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EFT Essentials

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EFT’s 9 Gamut Point and Eye Movements Halt Abreaction

Psychological Trauma by Dawson Church

By Steven Gottlieb, EFT Practitioner

In this article, I describe an incident when a participant in a group tapping session experienced a very intense somatic reaction (sometimes referred to as an abreaction) that came about unexpectedly. Tapping in the usual way was not possible, but eye circle movements and Gamut point tapping brought the situation back to “normal.” The participant seemed to have a distinct shift in perception afterward. Though these events are rare, it’s good to know we have alternate techniques to use–something to keep in mind should anything like this happen in your EFT work. This also demonstrates the effectiveness of using eye circle movements in EFT practice.

The participant, who I’ll refer to as Allison, described to the group how she never felt comfortable learning how to drive (Allison is close to 70) and now she wanted to challenge herself to do so. Remarkably, without any other prompting, the next thing she said was that she thought her issue stemmed from a time when she was little and her father had accidently hit a child with his car. I thought I heard her say that her father had accidently killed the child in this accident. Recognizing the opportunity to share with the group the power of EFT when working on a traumatic incident like this, I demonstrated how we might fashion a Setup that included language about this.

In hindsight, perhaps I should have confirmed with Allison that she was emotionally okay to proceed along these lines, although at the time she showed no sign of any disturbance telling us this. As soon as she heard me say the words “her father killed a child,” Allison seemed to go into a spontaneous panic reaction that some psychologists might refer to as an abreaction: a spontaneous physiological disruption that reflects a reexperiencing of the root trauma. Freud was the first to describe this phenomenon as a normal reaction to trauma. Such occurrences are not typical of EFT sessions, however, although we are very familiar with intense emotions arising.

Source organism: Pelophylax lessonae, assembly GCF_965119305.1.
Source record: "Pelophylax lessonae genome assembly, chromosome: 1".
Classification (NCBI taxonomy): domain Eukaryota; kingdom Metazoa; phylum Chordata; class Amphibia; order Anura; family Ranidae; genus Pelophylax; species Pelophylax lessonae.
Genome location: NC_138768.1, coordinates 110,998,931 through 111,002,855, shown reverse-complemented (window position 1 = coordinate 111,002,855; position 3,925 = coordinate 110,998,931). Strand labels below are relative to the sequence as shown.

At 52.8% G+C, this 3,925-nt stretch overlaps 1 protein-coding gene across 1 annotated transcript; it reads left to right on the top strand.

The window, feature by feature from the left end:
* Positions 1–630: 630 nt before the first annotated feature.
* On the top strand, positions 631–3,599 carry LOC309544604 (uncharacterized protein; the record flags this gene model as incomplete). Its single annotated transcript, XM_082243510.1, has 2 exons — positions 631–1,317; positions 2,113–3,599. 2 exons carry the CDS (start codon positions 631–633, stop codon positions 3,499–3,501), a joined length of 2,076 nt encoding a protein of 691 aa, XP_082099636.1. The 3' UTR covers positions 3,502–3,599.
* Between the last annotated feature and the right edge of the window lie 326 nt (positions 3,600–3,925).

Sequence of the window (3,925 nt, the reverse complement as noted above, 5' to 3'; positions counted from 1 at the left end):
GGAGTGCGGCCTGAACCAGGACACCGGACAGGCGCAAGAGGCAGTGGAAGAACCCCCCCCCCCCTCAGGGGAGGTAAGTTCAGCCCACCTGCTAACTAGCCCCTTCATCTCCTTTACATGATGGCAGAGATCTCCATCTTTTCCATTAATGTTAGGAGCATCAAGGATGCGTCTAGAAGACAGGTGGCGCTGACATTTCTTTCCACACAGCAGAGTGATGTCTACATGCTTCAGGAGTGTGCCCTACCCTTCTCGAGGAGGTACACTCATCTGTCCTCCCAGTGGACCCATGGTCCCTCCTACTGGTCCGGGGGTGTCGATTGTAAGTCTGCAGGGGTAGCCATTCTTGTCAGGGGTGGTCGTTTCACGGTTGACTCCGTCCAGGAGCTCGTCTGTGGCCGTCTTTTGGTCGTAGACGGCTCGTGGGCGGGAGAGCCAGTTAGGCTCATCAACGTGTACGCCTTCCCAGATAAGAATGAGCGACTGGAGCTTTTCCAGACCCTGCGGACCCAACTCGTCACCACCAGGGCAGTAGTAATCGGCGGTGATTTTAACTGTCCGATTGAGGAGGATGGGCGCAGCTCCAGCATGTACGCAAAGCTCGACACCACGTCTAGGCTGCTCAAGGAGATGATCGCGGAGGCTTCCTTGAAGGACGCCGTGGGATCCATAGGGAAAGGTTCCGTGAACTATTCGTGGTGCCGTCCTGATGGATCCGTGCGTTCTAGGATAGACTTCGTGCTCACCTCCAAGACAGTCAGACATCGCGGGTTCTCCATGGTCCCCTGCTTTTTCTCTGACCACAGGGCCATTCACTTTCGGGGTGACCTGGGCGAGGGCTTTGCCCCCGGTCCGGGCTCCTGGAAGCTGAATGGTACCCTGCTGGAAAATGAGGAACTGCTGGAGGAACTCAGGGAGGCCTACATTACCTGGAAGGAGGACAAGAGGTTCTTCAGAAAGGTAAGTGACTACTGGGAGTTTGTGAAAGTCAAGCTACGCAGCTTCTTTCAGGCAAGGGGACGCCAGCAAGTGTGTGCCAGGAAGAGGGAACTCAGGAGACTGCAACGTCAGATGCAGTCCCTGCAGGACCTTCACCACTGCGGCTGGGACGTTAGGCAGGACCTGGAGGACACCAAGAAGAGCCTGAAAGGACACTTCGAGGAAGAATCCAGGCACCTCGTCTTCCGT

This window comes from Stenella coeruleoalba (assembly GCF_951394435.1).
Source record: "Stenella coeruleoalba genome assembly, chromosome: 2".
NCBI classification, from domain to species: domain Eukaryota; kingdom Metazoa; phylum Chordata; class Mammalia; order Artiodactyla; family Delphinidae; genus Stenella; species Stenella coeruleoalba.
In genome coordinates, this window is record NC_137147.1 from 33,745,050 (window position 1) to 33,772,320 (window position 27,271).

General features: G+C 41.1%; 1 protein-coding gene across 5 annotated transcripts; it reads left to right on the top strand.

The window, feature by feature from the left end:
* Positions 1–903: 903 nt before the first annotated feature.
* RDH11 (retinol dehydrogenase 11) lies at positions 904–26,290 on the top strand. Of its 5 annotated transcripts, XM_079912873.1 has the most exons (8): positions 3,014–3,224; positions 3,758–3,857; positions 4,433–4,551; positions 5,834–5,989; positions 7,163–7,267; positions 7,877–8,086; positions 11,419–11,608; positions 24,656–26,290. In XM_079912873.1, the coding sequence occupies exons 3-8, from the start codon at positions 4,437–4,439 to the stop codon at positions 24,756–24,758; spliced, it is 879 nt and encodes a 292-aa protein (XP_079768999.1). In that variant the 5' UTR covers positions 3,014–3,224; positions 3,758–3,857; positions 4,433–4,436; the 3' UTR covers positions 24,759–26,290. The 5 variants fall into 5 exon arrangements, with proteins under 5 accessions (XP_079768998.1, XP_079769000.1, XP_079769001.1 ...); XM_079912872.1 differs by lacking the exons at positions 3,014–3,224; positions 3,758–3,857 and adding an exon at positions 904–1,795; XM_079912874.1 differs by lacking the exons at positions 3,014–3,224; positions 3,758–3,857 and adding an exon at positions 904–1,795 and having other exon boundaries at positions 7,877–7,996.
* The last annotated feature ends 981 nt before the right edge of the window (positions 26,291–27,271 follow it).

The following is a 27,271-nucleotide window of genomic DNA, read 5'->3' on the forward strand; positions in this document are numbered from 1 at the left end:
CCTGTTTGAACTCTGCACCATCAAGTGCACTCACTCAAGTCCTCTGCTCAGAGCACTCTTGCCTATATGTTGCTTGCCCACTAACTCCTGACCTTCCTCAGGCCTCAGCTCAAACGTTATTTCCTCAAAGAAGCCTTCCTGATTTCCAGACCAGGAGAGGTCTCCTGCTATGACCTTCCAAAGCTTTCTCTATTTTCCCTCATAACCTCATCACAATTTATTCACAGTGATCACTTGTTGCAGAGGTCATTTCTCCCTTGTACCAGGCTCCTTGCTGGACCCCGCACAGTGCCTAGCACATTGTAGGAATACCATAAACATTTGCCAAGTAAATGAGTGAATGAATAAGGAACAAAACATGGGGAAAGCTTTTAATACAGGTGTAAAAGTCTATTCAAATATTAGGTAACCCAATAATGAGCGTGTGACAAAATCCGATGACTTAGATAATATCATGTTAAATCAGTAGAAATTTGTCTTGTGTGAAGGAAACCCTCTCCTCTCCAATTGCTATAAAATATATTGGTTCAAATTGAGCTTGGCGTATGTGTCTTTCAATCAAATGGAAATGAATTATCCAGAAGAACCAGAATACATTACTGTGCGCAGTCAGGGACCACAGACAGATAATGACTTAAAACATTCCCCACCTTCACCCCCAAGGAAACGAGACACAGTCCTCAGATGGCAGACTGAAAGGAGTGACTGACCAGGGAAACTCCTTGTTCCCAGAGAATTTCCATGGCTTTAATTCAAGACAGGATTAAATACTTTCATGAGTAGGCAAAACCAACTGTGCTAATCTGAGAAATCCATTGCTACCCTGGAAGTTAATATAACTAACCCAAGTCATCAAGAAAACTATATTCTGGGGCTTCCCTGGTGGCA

Allison had no idea what was going on with her and her panic may indeed have been related to how she was still cognitively functional, but her body was showing signs of extreme trauma. Allison was saying, “Oh, my god, what’s happening, what’s happening?” and she was clutching her body and face. This was not anything like our usual reports of SUD level being a 10; this was something else altogether.

My first obvious concern was for the possible reactions from others in the group at witnessing such an unusual disturbing event, so I made sure that everyone was tapping. Remaining calm and composed, as if to suggest that everything was okay, I asked Allison if it was possible for her to tap. It wasn’t. I offered to tap on her directly, but this was not possible either; she was still fully abreacting and her hands were clutching her body and face. I then asked her to follow my finger with her eyes. This she was able to do.

At first, I had Allison follow my finger as I made a horizontal figure-8 pattern (infinity symbol) and her abreaction intensified significantly. Then I switched to making slow circular movements and this immediately began taking her out of the abreaction. As soon as I was able, I added tapping on the Gamut point (back of her hand). We continued tapping the Gamut point and making eye circles until her reaction fully subsided. This was maybe 5 minutes. After our emotional emergency was apparently quelled, we were able to continue our tapping group in usual form, using a few different people’s stories as opportunities to explore how EFT resolves stress and emotional memories, and having everyone “borrow benefits” from the group tapping.

A bit later, Allison, appearing fully recovered, remarked how something significant in her had shifted and how she now saw everything and everyone as more vibrant and full of color. Someone else in the group commented that Allison looked much different now compared to the way she’d looked at the beginning of the group session.

When I checked in later with Allison, she proclaimed that she didn’t remember saying anything about her father killing a child with his car and her reaction happened as a result of me intuiting that information for her. Though there was no way now to be sure of what really happened, I was glad to confirm that Allison was okay and was open to considering learning to drive after all. And, having known Allison from before our group session, the way she was expressing herself now seemed to me to be significantly different too, for the better in my estimation.